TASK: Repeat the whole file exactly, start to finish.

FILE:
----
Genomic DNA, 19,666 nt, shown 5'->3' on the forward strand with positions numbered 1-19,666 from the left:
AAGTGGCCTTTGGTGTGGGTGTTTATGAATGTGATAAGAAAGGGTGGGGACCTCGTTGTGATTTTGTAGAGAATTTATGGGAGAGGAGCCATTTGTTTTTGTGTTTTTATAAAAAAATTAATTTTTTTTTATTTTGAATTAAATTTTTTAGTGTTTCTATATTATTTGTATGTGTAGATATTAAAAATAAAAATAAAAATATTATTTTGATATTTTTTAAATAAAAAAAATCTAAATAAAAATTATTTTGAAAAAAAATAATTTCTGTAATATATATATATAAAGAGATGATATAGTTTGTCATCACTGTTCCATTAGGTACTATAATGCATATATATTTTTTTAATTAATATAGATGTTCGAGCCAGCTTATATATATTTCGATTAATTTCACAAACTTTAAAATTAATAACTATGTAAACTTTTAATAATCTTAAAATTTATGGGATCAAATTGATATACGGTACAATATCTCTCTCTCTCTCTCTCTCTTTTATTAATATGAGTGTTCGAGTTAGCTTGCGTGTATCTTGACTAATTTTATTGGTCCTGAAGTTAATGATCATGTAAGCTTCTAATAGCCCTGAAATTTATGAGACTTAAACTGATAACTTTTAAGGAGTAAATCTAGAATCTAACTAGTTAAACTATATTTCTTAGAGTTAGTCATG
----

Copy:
Genomic DNA, 19,666 nt, shown 5'->3' on the forward strand with positions numbered 1-19,666 from the left:
AAGTGGCCTTTGGTGTGGGTGTTTATGAATGTGATAAGAAAGGGTGGGGACCTCGTTGTGATTTTGTAGAGAATTTATGGGAGAGGAGCCATTTGTTTTTGTGTTTTTATAAAAAAATTAATTTTTTTTTATTTTGAATTAAATTTTTTAGTGTTTCTATATTATTTGTATGTGTAGATATTAAAAATAAAAATAAAAATATTATTTTGATATTTTTTAAATAAAAAAAATCTAAATAAAAATTATTTTGAAAAAAAATAATTTCTGTAATATATATATATAAAGAGATGATATAGTTTGTCATCACTGTTCCATTAGGTACTATAATGCATATATATTTTTTTAATTAATATAGATGTTCGAGCCAGCTTATATATATTTCGATTAATTTCACAAACTTTAAAATTAATAACTATGTAAACTTTTAATAATCTTAAAATTTATGGGATCAAATTGATATACGGTACAATATCTCTCTCTCTCTCTCTCTCTTTTATTAATATGAGTGTTCGAGTTAGCTTGCGTGTATCTTGACTAATTTTATTGGTCCTGAAGTTAATGATCATGTAAGCTTCTAATAGCCCTGAAATTTATGAGACTTAAACTGATAACTTTTAAGGAGTAAATCTAGAATCTAACTAGTTAAACTATATTTCTTAGAGTTAGTCATG